In today’s America, we’ve slowly come to accept the intrusions of government in all manner of places meant by the nation’s framers to remain within the private domain. The government takes responsibility for and issues mandates concerning the education of our children. Incompetent bureaucrats who would likely have trouble effectively applying bandages dabble in medical management. They own the world of finance and behind the scenes they manipulate our mortgages through the tertiary marketplace they’ve designed. The ubiquity of bureaucracy makes legal variability seem not unnatural to American citizens today. Of course the government runs everything and makes alterations at will—why wouldn’t they?

The increasingly complex legal code and compliance burden are the gifts of arbitrary “law.”

We’ve watched as “bailouts” have become the norm since 2001—redistributions from everyday citizens to favored mismanaged corporations, as well as to some businesses destroyed directly by government over the last year.

At our lowest levels of government, we’ve come to accept vehicles of arbitrary compliance such as zoning laws that intrude on private property rights in ways our founders would have found unconscionable and that remain always malleable enough to fit the will of any particularly domineering zoning board member.

We became more and more isolated from history and became more and more comfortable thinking of government as shepherd rather than steward. Then COVID-19 arrived.

For those of us who tend to think things through in terms of the big picture and the long term, this set off alarm bells like nothing else in our lifetimes. No, not because we sensed an unprecedented pestilence or existential threat, but because this was instantly the vehicle of choice to move forward the train of arbitrary rule, having decoupled almost simultaneously from the engine of global warming. We were told to do things that no level of American government has been empowered to broadly impose. We were told to do these things on an emergency basis and because we faced an existential threat, though anyone looking at the incoming data realized how severely exaggerated the threat was within a few weeks. Even Imperial College career doomsayer Neil Ferguson backed off his much-cited early projections of death and settled for a far lower figure; a figure that likely also has never been met, that is, unless you accept the also novel technique of conflating “death with” and “death from.” The simple truth was not allowed to be spoken: that this sickness was a killer of people about to die anyway in the vast majority of cases. Most contracting it would never realize they’d had it.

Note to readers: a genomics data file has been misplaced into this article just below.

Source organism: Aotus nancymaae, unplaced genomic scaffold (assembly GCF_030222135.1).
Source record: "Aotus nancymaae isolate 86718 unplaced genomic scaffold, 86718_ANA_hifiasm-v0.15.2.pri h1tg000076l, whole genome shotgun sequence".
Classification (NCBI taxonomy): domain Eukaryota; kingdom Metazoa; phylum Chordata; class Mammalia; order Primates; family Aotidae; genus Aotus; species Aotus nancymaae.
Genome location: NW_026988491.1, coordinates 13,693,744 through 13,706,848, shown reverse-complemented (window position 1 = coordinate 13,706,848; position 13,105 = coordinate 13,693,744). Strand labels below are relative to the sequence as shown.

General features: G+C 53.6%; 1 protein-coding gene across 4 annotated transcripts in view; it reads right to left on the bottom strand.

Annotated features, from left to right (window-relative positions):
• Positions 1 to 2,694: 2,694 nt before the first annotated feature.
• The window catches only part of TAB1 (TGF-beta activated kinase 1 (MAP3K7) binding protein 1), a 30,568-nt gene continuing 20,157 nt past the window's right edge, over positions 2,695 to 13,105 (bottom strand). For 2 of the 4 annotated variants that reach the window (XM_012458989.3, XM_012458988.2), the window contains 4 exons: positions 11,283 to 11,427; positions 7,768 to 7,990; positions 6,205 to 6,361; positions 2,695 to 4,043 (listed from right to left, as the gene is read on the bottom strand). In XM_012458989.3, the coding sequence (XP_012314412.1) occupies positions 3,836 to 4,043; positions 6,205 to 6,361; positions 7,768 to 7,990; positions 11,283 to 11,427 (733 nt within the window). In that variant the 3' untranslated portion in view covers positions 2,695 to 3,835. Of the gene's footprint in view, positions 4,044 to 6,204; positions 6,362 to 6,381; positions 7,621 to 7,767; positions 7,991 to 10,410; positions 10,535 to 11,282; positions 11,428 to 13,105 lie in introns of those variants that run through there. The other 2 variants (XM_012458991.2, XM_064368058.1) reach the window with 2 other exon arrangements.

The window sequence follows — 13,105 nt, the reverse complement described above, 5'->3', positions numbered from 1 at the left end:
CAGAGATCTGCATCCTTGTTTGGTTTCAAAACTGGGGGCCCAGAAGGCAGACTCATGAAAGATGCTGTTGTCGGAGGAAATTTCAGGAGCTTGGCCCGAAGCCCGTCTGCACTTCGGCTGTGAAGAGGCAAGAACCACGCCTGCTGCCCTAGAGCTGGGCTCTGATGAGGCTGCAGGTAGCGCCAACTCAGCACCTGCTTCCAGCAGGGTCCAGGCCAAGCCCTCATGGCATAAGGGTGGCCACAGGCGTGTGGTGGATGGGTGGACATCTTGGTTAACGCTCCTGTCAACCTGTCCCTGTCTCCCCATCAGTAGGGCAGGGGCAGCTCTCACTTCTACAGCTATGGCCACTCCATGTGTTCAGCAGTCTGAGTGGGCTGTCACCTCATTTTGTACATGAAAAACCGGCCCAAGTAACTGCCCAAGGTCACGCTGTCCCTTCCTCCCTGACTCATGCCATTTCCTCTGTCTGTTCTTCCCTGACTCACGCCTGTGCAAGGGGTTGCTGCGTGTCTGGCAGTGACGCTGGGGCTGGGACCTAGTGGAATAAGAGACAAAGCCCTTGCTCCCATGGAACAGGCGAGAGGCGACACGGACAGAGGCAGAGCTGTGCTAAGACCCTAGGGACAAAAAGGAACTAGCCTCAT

Breathless newscasters spoke of the emerging threat in terms commensurate with the return of the bubonic plague. The same media darlings who had always embraced and preached an environmental message of human overpopulation now seemed oddly concerned with the very sustainability of our species. No projection was too dark or dystopian to make the nightly news.

Almost no one seemed to recognize that if this were an emergency, then there were few times in our nation’s history without an emergency and there probably never would be a time of non-emergency again. Portentous precedents were set as we largely stood by, masked up, and fell in line, exactly six feet apart.

But governments and the sycophants of authority have long played this game in a thousand guises. Here is a new emergency—novel, unlike anything seen before—one that only a powerful government loosed from the inhibitions of its Constitution may deliver us from. Let us all unite! Banish the heterodox voices of discord and suspicion. And build back better. Onward to utopia.

In the COVID context, suddenly protective facewear was mandated. With no precedent, some businesses were deemed essential while others were not, in some locales subject to an all too often opaque appeals process. We were told precise numbers of people that might gather in one place at one time. And these mandates were altered from time to time on the whims of governors and the federal health bureaucracy. We were rendered in an instant subjects and supplicants. History suggests that those in power like it this way and that this condition is not easily reversed.

After the slow multi-generational acceptance of authority where none had been authorized, we found ourselves in the land of naked arbitrary rule. As we failed to defy this on any large scale, the resolve of our newly minted overlords hardened even as their protocols were broadly habituated. With gusto and self-righteousness, we leapt headlong into our Orwellian future, ostracizing our very few neighbors who were slow to get on board or even reporting them to the health police.

The pre-revolutionary and revolutionary-era writings of our American Founding Fathers reveal deep concern for ideas as opposed to simply having their own new currency, army, and flag. Perhaps chief among these ideas was aversion to arbitrary governance. The Constitution was meant to be a near ironclad bulwark against this most persistent of human foibles. Viewed in this light, one comes to see quickly that our forefathers went to war not so much to rectify their list of British annoyances as to start again in this new world the noble aspiration of liberty from arbitrary dictates. Do we today hold their great pains worthless? How quickly would they have gone to war if the British Parliament had ordered them to mask up and limit their congregation?

We, as Americans, stand against those who see the world as a commons—as their commons and their people to teach and fix and guide and corral. Today, our “progressives” lure us once again with promises of future equality and equity, not to mention an unpolluted world and benevolent new economy. Death by disease will become a thing of history books, so don’t be found on the wrong side of history! But those who do read history already realize the regressive progression they offer and have offered for time immemorial. We call them “progressives,” but what could be a grander misnomer for those again standing athwart The Long March of Liberty yelling, “Stop!”

This Post Has One Comment

  1. jimpayne

    It’s a good point! If the force of the state is to be used to (try to) fix something, the system ought to operate carefully and slowly. There ought to be lots of delays and road blocks to help ensure that a ‘wise’ decision is made. After all, don’t we apply this principle to our own decisions: don’t make impulsive decisions. Think about it; sleep on it.
    If a mob wants government to give everyone $1,000, this desire shouldn’t be enacted the same afternoon. It should be blocked by procedures and divisions of power, so that thought and reconsideration take place.
    And yes, the US Constitution, as originally conceived had lots of ‘checks and balances’ and the founders were very skeptical of hasty, impulsive ‘popular’ governance. Jim Payne